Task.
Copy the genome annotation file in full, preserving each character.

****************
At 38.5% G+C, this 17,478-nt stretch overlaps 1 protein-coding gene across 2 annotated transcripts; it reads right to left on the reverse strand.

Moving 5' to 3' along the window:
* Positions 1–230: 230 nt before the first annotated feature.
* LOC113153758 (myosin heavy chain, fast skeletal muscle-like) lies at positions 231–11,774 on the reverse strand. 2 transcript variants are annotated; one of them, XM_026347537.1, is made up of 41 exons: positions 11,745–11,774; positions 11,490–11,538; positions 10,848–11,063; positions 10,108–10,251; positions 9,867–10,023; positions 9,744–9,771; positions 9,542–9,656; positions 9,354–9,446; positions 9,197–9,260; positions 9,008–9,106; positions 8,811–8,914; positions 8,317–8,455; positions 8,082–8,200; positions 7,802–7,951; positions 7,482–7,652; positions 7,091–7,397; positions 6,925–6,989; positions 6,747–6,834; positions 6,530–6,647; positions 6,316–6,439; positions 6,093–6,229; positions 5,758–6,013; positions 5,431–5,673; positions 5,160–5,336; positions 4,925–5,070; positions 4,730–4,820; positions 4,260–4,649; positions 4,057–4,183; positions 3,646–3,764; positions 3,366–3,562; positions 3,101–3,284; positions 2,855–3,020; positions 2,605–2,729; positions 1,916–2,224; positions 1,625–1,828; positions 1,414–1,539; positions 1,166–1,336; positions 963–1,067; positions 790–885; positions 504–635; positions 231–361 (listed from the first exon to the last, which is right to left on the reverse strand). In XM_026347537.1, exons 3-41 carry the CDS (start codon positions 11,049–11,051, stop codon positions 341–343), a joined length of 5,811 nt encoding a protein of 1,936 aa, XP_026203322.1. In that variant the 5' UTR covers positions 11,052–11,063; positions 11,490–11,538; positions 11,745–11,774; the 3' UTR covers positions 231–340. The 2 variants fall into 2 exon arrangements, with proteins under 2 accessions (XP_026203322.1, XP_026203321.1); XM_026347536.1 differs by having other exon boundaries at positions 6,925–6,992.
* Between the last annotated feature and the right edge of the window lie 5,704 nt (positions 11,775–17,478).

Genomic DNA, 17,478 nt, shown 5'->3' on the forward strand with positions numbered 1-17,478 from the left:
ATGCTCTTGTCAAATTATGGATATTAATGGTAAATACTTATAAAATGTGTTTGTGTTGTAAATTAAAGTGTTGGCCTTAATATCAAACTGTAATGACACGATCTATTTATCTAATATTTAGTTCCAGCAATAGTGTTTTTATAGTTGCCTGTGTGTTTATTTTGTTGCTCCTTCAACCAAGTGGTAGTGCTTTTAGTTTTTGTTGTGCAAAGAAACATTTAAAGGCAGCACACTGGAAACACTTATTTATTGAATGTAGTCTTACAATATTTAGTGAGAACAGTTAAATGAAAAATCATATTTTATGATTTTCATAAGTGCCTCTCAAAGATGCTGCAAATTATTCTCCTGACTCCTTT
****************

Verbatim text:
At 38.5% G+C, this 17,478-nt stretch overlaps 1 protein-coding gene across 2 annotated transcripts; it reads right to left on the reverse strand.

Moving 5' to 3' along the window:
* Positions 1–230: 230 nt before the first annotated feature.
* LOC113153758 (myosin heavy chain, fast skeletal muscle-like) lies at positions 231–11,774 on the reverse strand. 2 transcript variants are annotated; one of them, XM_026347537.1, is made up of 41 exons: positions 11,745–11,774; positions 11,490–11,538; positions 10,848–11,063; positions 10,108–10,251; positions 9,867–10,023; positions 9,744–9,771; positions 9,542–9,656; positions 9,354–9,446; positions 9,197–9,260; positions 9,008–9,106; positions 8,811–8,914; positions 8,317–8,455; positions 8,082–8,200; positions 7,802–7,951; positions 7,482–7,652; positions 7,091–7,397; positions 6,925–6,989; positions 6,747–6,834; positions 6,530–6,647; positions 6,316–6,439; positions 6,093–6,229; positions 5,758–6,013; positions 5,431–5,673; positions 5,160–5,336; positions 4,925–5,070; positions 4,730–4,820; positions 4,260–4,649; positions 4,057–4,183; positions 3,646–3,764; positions 3,366–3,562; positions 3,101–3,284; positions 2,855–3,020; positions 2,605–2,729; positions 1,916–2,224; positions 1,625–1,828; positions 1,414–1,539; positions 1,166–1,336; positions 963–1,067; positions 790–885; positions 504–635; positions 231–361 (listed from the first exon to the last, which is right to left on the reverse strand). In XM_026347537.1, exons 3-41 carry the CDS (start codon positions 11,049–11,051, stop codon positions 341–343), a joined length of 5,811 nt encoding a protein of 1,936 aa, XP_026203322.1. In that variant the 5' UTR covers positions 11,052–11,063; positions 11,490–11,538; positions 11,745–11,774; the 3' UTR covers positions 231–340. The 2 variants fall into 2 exon arrangements, with proteins under 2 accessions (XP_026203322.1, XP_026203321.1); XM_026347536.1 differs by having other exon boundaries at positions 6,925–6,992.
* Between the last annotated feature and the right edge of the window lie 5,704 nt (positions 11,775–17,478).

Genomic DNA, 17,478 nt, shown 5'->3' on the forward strand with positions numbered 1-17,478 from the left:
ATGCTCTTGTCAAATTATGGATATTAATGGTAAATACTTATAAAATGTGTTTGTGTTGTAAATTAAAGTGTTGGCCTTAATATCAAACTGTAATGACACGATCTATTTATCTAATATTTAGTTCCAGCAATAGTGTTTTTATAGTTGCCTGTGTGTTTATTTTGTTGCTCCTTCAACCAAGTGGTAGTGCTTTTAGTTTTTGTTGTGCAAAGAAACATTTAAAGGCAGCACACTGGAAACACTTATTTATTGAATGTAGTCTTACAATATTTAGTGAGAACAGTTAAATGAAAAATCATATTTTATGATTTTCATAAGTGCCTCTCAAAGATGCTGCAAATTATTCTCCTGACTCCTTT